Racing: Aintree is haunted by memories of start fiasco

There will be glorious recollection at Aintree a week tomorrow, when the Grand National is run 30 years after Red Rum launched his legend at the expense of a gasping Crisp.

There will be glorious recollection at Aintree a week tomorrow, when the Grand National is run 30 years after Red Rum launched his legend at the expense of a gasping Crisp.

There is another anniversary though, another to raise the gasps, when we remember a decade ago and the incompetence of the void National. That was the day of the 150th running of the race, the afternoon of two false starts, broken tape and pandemonium.

The bête noire of the occasion became Ken Evans, the flag man who failed to wave his recall flag. A name better recalled, however, is that of the starter, Captain Keith Brown, who rather disturbed some of the combatants by eating an apple as the temple fell around him. He never officiated at another National.

Dignity never got going that Saturday but seven horses completed the course, led home by the other famous names from that day, John White and Esha Ness.

Capt Brown at one stage suggested the race could be re-run, with the nine beasts who had not jumped off a second time having it between themselves. Fortunately for him, Merseyside Police were well represented. He was later able to observe: "It was bound to happen one day and it just happened that I was in charge at the time."

There could even be some truth in his assertion as the subsequent Connell Report signposted several changes to the great race. The cancellation of the National was the most serious repercussion and there are now rules which make voiding less likely.

If all riders take an incorrect course, for example, but do not gain an advantage, a result can be allowed to stand. In addition, championship or major races can be re-run.

The "grey gate" at Aintree has been replaced by a new starting apparatus and, at major meetings, marker poles are installed 10 yards from the tape and riders must return there if instructed by the starter.

This though was was the arrangement for racing's latest if not so disastrous starting fiasco, when all but one of the riders in the Champion Hurdle were warned about their eagerness to get on with the race.

Simon Morant, the starter on that opening day of the Cheltenham Festival, seemed to want the Champion Hurdle field lined up like Tiller girls. The crowd, as well as the jockeys, grew restless.

The stewards later cautioned the riders and threatened to fine them in case of a repetition. Only Tony Dobbin on the bolted down Hors La Loi escaped censure.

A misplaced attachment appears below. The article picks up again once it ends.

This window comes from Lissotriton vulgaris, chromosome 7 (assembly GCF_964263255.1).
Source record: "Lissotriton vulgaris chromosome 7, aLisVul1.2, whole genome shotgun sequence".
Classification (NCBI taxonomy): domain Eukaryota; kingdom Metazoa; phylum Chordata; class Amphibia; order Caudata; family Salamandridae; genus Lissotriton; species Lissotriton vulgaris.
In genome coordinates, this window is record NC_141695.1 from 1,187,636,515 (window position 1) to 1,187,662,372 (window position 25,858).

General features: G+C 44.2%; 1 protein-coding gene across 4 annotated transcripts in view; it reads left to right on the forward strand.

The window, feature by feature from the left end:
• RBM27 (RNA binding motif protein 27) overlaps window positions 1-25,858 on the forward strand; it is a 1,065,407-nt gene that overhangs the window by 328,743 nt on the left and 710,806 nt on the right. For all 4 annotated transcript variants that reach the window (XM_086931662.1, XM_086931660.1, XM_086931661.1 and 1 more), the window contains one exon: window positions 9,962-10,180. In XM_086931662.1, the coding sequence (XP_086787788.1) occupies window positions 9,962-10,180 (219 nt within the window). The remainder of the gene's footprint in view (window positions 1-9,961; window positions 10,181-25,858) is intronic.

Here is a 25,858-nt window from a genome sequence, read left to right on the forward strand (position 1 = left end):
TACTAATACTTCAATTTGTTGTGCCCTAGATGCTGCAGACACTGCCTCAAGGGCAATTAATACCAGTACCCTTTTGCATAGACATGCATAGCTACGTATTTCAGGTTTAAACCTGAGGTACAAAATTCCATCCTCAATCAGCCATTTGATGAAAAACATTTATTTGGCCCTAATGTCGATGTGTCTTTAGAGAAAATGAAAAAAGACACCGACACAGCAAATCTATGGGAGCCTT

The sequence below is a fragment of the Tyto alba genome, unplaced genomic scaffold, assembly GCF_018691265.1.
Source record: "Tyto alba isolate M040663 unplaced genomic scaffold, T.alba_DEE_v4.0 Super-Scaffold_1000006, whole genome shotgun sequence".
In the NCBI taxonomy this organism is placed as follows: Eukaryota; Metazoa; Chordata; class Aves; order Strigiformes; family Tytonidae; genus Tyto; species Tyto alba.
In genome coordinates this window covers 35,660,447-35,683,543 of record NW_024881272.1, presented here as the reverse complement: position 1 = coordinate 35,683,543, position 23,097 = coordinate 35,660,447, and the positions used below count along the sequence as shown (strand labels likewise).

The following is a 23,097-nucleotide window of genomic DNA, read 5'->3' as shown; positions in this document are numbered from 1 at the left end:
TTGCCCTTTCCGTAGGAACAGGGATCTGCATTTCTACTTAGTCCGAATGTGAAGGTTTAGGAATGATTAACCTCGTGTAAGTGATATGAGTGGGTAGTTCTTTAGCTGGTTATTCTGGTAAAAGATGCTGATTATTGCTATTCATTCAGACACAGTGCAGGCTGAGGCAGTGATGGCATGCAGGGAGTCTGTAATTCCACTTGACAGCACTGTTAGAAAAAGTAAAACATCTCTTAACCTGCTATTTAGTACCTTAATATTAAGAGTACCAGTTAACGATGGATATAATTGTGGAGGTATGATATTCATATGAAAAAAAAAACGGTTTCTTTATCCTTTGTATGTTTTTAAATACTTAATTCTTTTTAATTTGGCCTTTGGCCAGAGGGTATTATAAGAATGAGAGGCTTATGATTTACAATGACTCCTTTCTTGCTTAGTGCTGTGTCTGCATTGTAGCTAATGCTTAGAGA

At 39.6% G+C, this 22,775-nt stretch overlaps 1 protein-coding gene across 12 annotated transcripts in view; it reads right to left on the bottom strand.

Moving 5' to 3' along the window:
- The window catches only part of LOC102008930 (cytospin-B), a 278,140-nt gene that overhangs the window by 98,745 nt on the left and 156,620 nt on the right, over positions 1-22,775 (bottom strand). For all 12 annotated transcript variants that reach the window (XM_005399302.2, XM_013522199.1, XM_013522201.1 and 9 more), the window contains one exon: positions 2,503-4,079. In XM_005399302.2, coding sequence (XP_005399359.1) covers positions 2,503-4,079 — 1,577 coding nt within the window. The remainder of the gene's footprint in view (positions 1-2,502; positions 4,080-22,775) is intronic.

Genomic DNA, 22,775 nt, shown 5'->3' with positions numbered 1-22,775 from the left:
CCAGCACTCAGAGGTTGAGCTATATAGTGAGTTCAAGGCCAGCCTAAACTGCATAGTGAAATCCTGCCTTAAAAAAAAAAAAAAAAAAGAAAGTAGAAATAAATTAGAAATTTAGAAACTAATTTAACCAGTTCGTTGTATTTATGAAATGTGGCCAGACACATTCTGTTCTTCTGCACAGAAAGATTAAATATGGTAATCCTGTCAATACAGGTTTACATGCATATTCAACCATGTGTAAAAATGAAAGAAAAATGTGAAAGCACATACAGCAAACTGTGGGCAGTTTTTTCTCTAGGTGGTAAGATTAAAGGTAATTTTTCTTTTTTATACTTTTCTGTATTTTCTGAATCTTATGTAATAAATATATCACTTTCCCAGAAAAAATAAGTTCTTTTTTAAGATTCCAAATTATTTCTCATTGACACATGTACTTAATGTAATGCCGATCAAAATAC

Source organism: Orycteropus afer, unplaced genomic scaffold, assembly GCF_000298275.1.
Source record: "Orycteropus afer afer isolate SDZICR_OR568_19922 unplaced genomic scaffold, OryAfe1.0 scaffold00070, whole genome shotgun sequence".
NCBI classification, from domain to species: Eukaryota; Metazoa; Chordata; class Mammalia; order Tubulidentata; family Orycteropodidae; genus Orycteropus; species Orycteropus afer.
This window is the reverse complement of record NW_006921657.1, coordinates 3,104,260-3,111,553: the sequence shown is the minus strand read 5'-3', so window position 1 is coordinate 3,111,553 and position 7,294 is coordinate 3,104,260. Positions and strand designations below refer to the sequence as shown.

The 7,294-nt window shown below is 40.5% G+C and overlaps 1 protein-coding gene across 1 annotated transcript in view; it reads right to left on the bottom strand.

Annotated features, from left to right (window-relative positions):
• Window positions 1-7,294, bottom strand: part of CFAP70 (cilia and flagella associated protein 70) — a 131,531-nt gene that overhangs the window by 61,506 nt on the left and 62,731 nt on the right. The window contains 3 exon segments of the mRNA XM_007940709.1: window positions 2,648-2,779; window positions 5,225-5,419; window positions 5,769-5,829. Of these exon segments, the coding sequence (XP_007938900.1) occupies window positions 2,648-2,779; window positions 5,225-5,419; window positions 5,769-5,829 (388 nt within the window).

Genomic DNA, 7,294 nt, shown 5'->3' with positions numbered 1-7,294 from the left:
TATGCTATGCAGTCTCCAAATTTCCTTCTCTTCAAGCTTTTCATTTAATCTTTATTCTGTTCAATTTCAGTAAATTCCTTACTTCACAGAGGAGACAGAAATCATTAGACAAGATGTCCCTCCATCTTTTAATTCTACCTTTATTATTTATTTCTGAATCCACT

The potentially ominous booking for next Saturday is that Morant, who has done the job for eight of the last nine Nationals, will again be on the rostrum. He should not look to David Nicholson for a commendation. "The Aintree starter Simon Morant," the former trainer once said, "couldn't start a race for white mice."

There are others without the hugest amount of confidence in the man. Michael Caulfield, the secretary of the Jockeys' Association, believes Morant should own up to his culpability at the outset of the Champion Hurdle.

"Whether it's the start of the Champion Hurdle or the Olympic 100m final there is a bit of tension. Jockeys, like athletes, are almost anticipating the start," Caulfield said yesterday. "Sometimes there is a breakdown or imbalance between the jockey and official. That is what happened at Cheltenham.

"The starter was fairly anxious and tense, and the jockeys were keen to get the best possible start. People say they have got two miles to sort themselves out so the start is not important. But it is. You can't be out of position or miss the pace of the race.

"It certainly wasn't a great start to that particular race. It was poor. The jockeys accepted their role in it and I think the starter must as well."

Now we must hope that was an isolated misjudgement. "The great variable here is that we're dealing with animals, not boats or cars," Caulfield added. "But it's not the most complicated thing in the world and there is not too much technique attached to it. It's purely about a relationship, a balance and respect. When that is slightly askew we've seen what can happen.

"It is the Jockey Club's responsibility to make sure they employ the right man on the right day. They have to pick the right team for the championship races."

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